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Weighting A Footpeg - Inside Or Outside?

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Should I be weighting the inner peg on entry then transferring weight to outer peg as leverage ou should I be weight the outside peg only, forgetting the whole weight the inside peg?

 

Rgds/Ridiculefr35

 

Hi Ridiculefr35

 

 

To answer this question, you will carry weight on the inside peg, but you base/stability comes from the outside peg. If you lean off too far on the inside (well I always find), you'll have achy knees). Now, as tto timing? When do you think it might be better to this in the turn, before the turn? What difference would it make with each approach?

 

Bullet

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Hi Ridiculefr35

To answer this question, you will carry weight on the inside peg, but you base/stability comes from the outside peg. If you lean off too far on the inside (well I always find), you'll have achy knees). Now, as tto timing? When do you think it might be better to this in the turn, before the turn? What difference would it make with each approach?

 

Bullet

 

Hi Bullet and thank you for addressing my question. :D

To answer your following question, I'd say:

- before the turn both pegs evenly carrying weight.

- into the turn(right hander), inner peg is biased for weight(to help initiate the turn?) but outer peg is "ready"

- turning in, outside peg becomes biased in weight to leverage the left knee and inner peg carrying weight but not weighted any more.

 

- I'd want to set up the bike so that I can use the momentum from entry point to apex without further steering inputs after turn in and before the apex, as I suspect this will make my entry look "wave" like or "untidy" and probably force me to correct my line mid-corner.

 

:unsure: .... ?

 

Brgds/Ridiculefr35

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Hi Ridiculefr35

To answer this question, you will carry weight on the inside peg, but you base/stability comes from the outside peg. If you lean off too far on the inside (well I always find), you'll have achy knees). Now, as tto timing? When do you think it might be better to this in the turn, before the turn? What difference would it make with each approach?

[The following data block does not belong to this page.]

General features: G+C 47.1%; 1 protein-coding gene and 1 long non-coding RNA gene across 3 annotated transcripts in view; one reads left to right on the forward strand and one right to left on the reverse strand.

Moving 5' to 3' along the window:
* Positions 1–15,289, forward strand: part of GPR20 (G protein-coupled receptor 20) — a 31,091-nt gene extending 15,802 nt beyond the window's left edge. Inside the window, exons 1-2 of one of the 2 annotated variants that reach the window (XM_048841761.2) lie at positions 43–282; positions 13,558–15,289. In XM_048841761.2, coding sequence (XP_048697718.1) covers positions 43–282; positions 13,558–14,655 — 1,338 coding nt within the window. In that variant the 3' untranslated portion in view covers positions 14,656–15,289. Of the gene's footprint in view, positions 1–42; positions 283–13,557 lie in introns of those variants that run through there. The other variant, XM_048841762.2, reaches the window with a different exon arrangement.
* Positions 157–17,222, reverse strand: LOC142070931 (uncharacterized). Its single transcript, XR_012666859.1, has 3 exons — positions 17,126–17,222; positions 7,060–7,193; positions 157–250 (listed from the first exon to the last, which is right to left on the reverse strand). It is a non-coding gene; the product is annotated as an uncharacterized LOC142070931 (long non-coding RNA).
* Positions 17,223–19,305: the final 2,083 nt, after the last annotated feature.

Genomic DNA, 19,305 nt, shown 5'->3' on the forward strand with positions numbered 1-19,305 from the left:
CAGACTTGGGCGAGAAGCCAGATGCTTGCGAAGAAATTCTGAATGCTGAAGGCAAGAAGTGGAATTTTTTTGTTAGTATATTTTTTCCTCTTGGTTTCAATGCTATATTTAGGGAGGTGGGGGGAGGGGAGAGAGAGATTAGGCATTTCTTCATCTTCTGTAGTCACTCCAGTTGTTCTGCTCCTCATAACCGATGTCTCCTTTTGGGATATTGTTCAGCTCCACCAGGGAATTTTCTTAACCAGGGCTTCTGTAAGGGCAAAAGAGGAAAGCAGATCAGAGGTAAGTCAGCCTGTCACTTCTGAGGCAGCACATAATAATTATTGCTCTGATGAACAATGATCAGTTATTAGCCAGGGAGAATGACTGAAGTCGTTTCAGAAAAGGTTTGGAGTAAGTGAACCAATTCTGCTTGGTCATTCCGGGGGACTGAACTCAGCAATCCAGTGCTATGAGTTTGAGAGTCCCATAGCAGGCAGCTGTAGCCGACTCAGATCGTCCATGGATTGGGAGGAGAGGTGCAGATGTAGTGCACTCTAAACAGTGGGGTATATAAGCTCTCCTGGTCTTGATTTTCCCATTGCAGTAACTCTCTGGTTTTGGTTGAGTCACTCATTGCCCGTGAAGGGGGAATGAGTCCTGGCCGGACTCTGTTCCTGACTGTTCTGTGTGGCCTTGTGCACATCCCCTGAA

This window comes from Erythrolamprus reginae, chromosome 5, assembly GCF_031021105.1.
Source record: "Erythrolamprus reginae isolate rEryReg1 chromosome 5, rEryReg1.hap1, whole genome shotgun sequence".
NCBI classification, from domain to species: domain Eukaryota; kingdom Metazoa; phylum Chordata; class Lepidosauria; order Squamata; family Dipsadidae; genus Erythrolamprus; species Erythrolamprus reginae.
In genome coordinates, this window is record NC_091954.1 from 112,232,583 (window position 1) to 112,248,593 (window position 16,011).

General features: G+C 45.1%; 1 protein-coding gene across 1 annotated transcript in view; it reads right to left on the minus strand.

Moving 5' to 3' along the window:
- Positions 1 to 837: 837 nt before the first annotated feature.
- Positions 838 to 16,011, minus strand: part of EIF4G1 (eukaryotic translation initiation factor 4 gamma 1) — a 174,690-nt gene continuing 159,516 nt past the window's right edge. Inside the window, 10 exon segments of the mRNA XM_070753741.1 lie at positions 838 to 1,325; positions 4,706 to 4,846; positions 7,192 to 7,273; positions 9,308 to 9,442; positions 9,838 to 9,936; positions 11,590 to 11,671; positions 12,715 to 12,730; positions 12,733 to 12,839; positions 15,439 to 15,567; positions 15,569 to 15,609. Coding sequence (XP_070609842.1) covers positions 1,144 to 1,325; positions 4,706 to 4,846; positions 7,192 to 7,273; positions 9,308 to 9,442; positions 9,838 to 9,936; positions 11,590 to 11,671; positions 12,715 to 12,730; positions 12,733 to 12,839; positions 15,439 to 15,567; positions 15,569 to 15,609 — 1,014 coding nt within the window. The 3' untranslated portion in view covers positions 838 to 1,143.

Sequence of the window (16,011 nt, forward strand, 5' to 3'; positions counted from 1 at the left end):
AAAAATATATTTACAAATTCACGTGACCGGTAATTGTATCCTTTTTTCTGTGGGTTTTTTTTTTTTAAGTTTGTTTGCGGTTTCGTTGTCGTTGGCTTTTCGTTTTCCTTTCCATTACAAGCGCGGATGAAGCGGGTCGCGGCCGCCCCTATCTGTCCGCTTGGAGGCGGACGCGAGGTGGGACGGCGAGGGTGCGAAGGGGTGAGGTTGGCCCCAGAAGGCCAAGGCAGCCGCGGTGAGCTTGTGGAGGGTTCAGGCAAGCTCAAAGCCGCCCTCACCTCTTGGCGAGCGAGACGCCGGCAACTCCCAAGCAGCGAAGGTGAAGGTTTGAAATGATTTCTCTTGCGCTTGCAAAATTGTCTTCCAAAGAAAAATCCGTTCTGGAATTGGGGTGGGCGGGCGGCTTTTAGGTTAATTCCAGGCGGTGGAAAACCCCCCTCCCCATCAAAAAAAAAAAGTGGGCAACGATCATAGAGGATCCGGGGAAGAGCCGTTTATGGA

Bullet

 

Hi Bullet and thank you for addressing my question. :D

To answer your following question, I'd say:

- before the turn both pegs evenly carrying weight.

- into the turn(right hander), inner peg is biased for weight(to help initiate the turn?) but outer peg is "ready"

- turning in, outside peg becomes biased in weight to leverage the left knee and inner peg carrying weight but not weighted any more.

 

- I'd want to set up the bike so that I can use the momentum from entry point to apex without further steering inputs after turn in and before the apex, as I suspect this will make my entry look "wave" like or "untidy" and probably force me to correct my line mid-corner.

 

:unsure: .... ?

 

Brgds/Ridiculefr35

 

So, by now, you've probably discovered the word stable/stability in our world of cornering? I wonder what difference you think those answer might make to stability of you and more importantly your affect on the bike?

 

Bullet

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I have come to the conclusion that weighting the inside peg is a bad thing. Mainly because it does this to your boots. I have bought stompgrips (and gone on a diet :lol: ) to help take some load off!

post-14359-0-84419100-1300104290_thumb.jpg

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I have come to the conclusion that weighting the inside peg is a bad thing. Mainly because it does this to your boots. I have bought stompgrips (and gone on a diet :lol: ) to help take some load off!

 

Yes my friend, you have reached a level of riding that few attain. Some people ride for years and not get to this level. You have earned the coveted "Hole In Boot" Badge :D

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I have come to the conclusion that weighting the inside peg is a bad thing. Mainly because it does this to your boots. I have bought stompgrips (and gone on a diet :lol: ) to help take some load off!

 

Yes my friend, you have reached a level of riding that few attain. Some people ride for years and not get to this level. You have earned the coveted "Hole In Boot" Badge :D

 

Cool :D

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I do have to pay attention to where I put my feet. The inside foot somehow gets to point the toes straight down, and on my old boots the sliders wouldn't catch that. Hasn't been a problem with our new A-stars which are fantastically comfortable too, really happy with those.

 

CF

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Now instead of hanging a full butt cheek off just move somewhere between one to three inches to the side when setting up for the corner... basically very little, see if this lets your outside knee (from the knee to halfway towards the groin) come in contact with the tank more as this is where you will be holding on best (the stronger Quad muscles). If all your contact is close to the groin (abductors) then you wont be able to maintain that pressure for long, best to use the quads which are far more powerful.